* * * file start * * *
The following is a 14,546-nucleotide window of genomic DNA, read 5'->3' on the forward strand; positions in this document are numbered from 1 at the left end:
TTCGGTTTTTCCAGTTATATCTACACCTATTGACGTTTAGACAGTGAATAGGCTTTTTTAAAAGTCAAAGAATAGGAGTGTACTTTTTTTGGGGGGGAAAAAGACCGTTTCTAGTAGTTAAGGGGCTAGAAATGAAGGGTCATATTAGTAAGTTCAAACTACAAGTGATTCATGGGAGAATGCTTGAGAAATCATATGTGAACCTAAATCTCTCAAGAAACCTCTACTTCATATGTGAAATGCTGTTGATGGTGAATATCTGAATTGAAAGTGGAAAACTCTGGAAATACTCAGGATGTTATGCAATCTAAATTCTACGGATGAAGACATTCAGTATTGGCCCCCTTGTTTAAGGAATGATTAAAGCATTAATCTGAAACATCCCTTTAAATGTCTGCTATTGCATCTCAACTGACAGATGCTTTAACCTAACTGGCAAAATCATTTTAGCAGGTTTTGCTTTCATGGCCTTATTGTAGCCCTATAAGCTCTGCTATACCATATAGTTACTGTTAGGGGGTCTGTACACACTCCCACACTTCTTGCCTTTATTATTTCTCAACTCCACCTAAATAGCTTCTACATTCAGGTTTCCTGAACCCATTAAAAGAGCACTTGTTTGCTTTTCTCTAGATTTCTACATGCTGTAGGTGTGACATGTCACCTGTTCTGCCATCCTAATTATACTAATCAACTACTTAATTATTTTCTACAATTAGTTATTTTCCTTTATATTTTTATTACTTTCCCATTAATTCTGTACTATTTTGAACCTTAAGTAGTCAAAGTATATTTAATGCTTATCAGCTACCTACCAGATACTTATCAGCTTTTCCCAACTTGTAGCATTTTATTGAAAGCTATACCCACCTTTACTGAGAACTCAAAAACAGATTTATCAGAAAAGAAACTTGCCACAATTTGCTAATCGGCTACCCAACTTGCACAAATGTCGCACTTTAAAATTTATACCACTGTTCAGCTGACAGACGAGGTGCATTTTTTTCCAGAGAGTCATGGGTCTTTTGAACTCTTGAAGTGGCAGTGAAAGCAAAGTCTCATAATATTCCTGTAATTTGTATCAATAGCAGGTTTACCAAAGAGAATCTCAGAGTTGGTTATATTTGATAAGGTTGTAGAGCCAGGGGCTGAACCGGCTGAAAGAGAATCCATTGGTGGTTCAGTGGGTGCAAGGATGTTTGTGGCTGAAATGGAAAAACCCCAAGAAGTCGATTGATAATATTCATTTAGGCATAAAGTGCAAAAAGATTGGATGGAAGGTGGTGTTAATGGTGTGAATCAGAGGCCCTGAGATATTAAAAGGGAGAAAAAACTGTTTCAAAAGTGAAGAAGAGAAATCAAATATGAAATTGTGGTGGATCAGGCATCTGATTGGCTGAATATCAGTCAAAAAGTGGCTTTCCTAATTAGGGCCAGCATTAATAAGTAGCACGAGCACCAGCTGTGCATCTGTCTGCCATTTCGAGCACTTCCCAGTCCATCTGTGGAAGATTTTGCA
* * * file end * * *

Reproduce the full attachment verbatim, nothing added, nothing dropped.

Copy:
The following is a 14,546-nucleotide window of genomic DNA, read 5'->3' on the forward strand; positions in this document are numbered from 1 at the left end:
TTCGGTTTTTCCAGTTATATCTACACCTATTGACGTTTAGACAGTGAATAGGCTTTTTTAAAAGTCAAAGAATAGGAGTGTACTTTTTTTGGGGGGGAAAAAGACCGTTTCTAGTAGTTAAGGGGCTAGAAATGAAGGGTCATATTAGTAAGTTCAAACTACAAGTGATTCATGGGAGAATGCTTGAGAAATCATATGTGAACCTAAATCTCTCAAGAAACCTCTACTTCATATGTGAAATGCTGTTGATGGTGAATATCTGAATTGAAAGTGGAAAACTCTGGAAATACTCAGGATGTTATGCAATCTAAATTCTACGGATGAAGACATTCAGTATTGGCCCCCTTGTTTAAGGAATGATTAAAGCATTAATCTGAAACATCCCTTTAAATGTCTGCTATTGCATCTCAACTGACAGATGCTTTAACCTAACTGGCAAAATCATTTTAGCAGGTTTTGCTTTCATGGCCTTATTGTAGCCCTATAAGCTCTGCTATACCATATAGTTACTGTTAGGGGGTCTGTACACACTCCCACACTTCTTGCCTTTATTATTTCTCAACTCCACCTAAATAGCTTCTACATTCAGGTTTCCTGAACCCATTAAAAGAGCACTTGTTTGCTTTTCTCTAGATTTCTACATGCTGTAGGTGTGACATGTCACCTGTTCTGCCATCCTAATTATACTAATCAACTACTTAATTATTTTCTACAATTAGTTATTTTCCTTTATATTTTTATTACTTTCCCATTAATTCTGTACTATTTTGAACCTTAAGTAGTCAAAGTATATTTAATGCTTATCAGCTACCTACCAGATACTTATCAGCTTTTCCCAACTTGTAGCATTTTATTGAAAGCTATACCCACCTTTACTGAGAACTCAAAAACAGATTTATCAGAAAAGAAACTTGCCACAATTTGCTAATCGGCTACCCAACTTGCACAAATGTCGCACTTTAAAATTTATACCACTGTTCAGCTGACAGACGAGGTGCATTTTTTTCCAGAGAGTCATGGGTCTTTTGAACTCTTGAAGTGGCAGTGAAAGCAAAGTCTCATAATATTCCTGTAATTTGTATCAATAGCAGGTTTACCAAAGAGAATCTCAGAGTTGGTTATATTTGATAAGGTTGTAGAGCCAGGGGCTGAACCGGCTGAAAGAGAATCCATTGGTGGTTCAGTGGGTGCAAGGATGTTTGTGGCTGAAATGGAAAAACCCCAAGAAGTCGATTGATAATATTCATTTAGGCATAAAGTGCAAAAAGATTGGATGGAAGGTGGTGTTAATGGTGTGAATCAGAGGCCCTGAGATATTAAAAGGGAGAAAAAACTGTTTCAAAAGTGAAGAAGAGAAATCAAATATGAAATTGTGGTGGATCAGGCATCTGATTGGCTGAATATCAGTCAAAAAGTGGCTTTCCTAATTAGGGCCAGCATTAATAAGTAGCACGAGCACCAGCTGTGCATCTGTCTGCCATTTCGAGCACTTCCCAGTCCATCTGTGGAAGATTTTGCA